I have a baby who was born around 38 weeks GA, now about 3 weeks old (I can confirm when I’m at work tomorrow if needed). Attempted vaginal delivery, but baby began having HR decels. Emergent C-section, mother’s uterus ruptured, and infant was free floating in the abdominal cavity. Coded at 10 min life, resuscitated. Whole body hypothermia protocol for 3 days, then re-warmed. Inconsistent gag reflex, poor secretion management (although improved significantly), no rooting reflex, no sucking reflex. Now on RA. With the exception of improved secretion management and stability on RA, there has been no improvement. Received G-tube yesterday. Likely will go home later this week.
Parents are amazing and I’m wanting to give them everything I can. I’m putting together a packet of information on including tube fed children in family meals and preventing oral aversion, things like that.
I’m just looking for any good handouts or information anyone may have that I can use. He’ll be set up with outpatient, but the family will do anything that may help at all.
This is the first baby I’ve worked with that has had absent rooting and sucking, so I feel stuck on how to treat.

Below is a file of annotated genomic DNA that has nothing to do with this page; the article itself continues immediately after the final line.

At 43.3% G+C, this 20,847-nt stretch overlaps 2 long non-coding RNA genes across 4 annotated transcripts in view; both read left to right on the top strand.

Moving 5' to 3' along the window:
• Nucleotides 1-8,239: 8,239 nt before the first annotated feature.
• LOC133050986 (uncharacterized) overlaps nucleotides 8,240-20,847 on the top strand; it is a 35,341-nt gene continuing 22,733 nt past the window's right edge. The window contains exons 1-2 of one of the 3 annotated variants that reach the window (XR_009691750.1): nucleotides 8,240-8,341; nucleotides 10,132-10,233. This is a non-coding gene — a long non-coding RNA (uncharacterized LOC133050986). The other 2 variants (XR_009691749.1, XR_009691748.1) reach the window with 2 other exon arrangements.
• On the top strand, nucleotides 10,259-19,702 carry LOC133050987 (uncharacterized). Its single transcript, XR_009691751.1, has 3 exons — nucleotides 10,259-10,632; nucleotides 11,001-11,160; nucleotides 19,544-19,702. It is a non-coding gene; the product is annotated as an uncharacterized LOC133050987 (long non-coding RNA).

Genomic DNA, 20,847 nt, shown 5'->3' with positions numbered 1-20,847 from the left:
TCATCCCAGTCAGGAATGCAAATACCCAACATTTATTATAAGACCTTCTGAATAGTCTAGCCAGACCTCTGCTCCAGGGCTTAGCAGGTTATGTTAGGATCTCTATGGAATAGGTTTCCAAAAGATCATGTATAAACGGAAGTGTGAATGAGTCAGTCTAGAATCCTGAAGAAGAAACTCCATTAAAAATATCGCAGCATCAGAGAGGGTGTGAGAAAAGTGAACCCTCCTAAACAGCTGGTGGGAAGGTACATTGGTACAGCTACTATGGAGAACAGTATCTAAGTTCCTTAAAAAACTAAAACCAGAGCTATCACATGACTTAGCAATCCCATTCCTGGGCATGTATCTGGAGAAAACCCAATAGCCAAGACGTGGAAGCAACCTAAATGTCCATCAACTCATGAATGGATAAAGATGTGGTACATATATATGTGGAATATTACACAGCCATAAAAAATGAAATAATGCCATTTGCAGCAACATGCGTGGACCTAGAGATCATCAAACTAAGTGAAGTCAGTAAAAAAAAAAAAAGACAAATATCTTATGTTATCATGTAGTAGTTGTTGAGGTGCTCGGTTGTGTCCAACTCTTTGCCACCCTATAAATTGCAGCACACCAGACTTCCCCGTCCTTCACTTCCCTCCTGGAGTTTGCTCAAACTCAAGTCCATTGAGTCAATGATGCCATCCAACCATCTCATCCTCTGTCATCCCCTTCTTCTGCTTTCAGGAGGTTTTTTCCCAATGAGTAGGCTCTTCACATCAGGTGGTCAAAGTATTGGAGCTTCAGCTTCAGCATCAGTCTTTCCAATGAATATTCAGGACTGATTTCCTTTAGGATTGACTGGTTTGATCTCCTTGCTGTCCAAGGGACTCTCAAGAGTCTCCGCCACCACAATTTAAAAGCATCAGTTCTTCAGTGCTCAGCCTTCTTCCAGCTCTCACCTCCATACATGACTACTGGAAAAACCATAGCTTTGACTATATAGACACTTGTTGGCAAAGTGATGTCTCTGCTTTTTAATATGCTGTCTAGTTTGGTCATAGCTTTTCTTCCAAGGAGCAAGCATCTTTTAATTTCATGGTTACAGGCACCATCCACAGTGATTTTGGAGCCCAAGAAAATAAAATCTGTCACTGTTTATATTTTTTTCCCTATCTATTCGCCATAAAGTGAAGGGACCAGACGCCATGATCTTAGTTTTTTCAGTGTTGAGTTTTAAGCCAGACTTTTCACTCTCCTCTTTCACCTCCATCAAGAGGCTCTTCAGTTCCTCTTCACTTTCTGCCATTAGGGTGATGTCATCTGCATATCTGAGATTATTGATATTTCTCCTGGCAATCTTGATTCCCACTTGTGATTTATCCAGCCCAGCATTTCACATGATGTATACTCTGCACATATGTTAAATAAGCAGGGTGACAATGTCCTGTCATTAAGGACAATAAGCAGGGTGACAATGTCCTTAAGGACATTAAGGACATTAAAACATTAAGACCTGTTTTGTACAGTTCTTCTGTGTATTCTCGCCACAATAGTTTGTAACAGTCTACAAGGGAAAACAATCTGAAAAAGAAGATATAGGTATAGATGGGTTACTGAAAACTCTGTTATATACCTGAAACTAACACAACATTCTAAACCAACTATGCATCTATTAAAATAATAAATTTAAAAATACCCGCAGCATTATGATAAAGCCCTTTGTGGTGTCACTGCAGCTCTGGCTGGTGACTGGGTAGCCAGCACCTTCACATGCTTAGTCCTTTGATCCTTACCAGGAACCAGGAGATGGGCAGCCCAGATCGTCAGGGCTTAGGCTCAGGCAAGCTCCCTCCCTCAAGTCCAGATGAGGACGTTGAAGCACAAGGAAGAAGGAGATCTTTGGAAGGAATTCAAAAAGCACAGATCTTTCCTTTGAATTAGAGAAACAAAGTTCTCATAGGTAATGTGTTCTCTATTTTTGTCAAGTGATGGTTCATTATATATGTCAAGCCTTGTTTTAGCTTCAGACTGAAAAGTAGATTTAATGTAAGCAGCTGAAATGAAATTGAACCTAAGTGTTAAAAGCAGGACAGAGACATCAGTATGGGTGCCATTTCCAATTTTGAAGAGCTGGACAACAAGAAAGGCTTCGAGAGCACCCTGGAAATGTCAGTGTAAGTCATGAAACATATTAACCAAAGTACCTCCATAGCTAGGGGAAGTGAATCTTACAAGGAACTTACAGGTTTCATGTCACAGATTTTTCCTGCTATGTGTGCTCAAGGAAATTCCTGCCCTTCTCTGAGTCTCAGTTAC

In my experience, sounds like moderate-severe HIE given the impact on oral-pharyngeal reflexes. What did MRI Brain show? That is essential to our differential. What does OT say about postural tone and movement since it is a base for oral-motor control? Likely diffuse postural hypotonia but may be starting to show some atypical movement patterns and an abnormal increase in tone, depending on MRI. In the setting of neurologic co-morbidities as devastating as this appears to be, the diminished pharyngeal responses (i.e., inconsistent gag response) reflects pathology. Would suspect that if pharyngeal responses are inconsistent, there is a co-occurring impact on pharyngeal constriction, and saliva swallows are impaired to some extent. Remember that the suck, swallow, and pharyngeal responses are underpinned by cranial nerves with overlapping function —so most often, the suck, swallow and pharyngeal are impacted to a similar extent. There is a good chance he is aspirating his saliva silently, as he may lack the sensory registration and motor responses to elicit a timely and effective cough. Sounds like you been seeing the infant in the NICU, and he is being discharged to EI/home? These infants with this level of neurologic insult are so sad and are so complex. I remember the first one I was consulted on way back in the early 90s – we did not call it HIE back then but that is what it was. Despite 10 years in EI at that time with complex infants, no one knew how to help these infants that started to survive a difficult perinatal course. That is one of the reasons that I later developed my NICU Swallowing and Feeding and After Discharge seminar, and my Advanced Infant/Pediatric Dysphagia seminar —-to share my discoveries and support clinical problem-solving of our complex patients, across the age span. The aberrant oral-pharyngeal reflexes and facilitating the sensory-motor components that will support eventual function become the focus both in NICU and EI. For parents right now, it’s all about providing motor learning during their interactions —provide infant with good postural support and midline stability with UE/hip/knee flexion, chin tilting down, via very very secure swaddle; elevated sidelying cradle turned toward caregiver with hands supported near face; facilitate rooting response on own hands and via mother’s finger using deep pressure (not expecting him to respond but focusing on providing input for the brain); firm deep pressure to blade of tongue in rhythmical one per second pattern to provide motor learning for future sucking (using his own fist, mother’s finger, firm pacifier). Lots that we can then offer as therapists via NDT, sensory-motor learning, oral-sensory interventions for developing underpinnings for rooting, non-nutritive sucking, effective saliva swallows and state regulation. These babies are complex and teach us so much! Hope this gives you a place to start. I look forward to seeing you at one of my seminars, where I can expand on these interventions.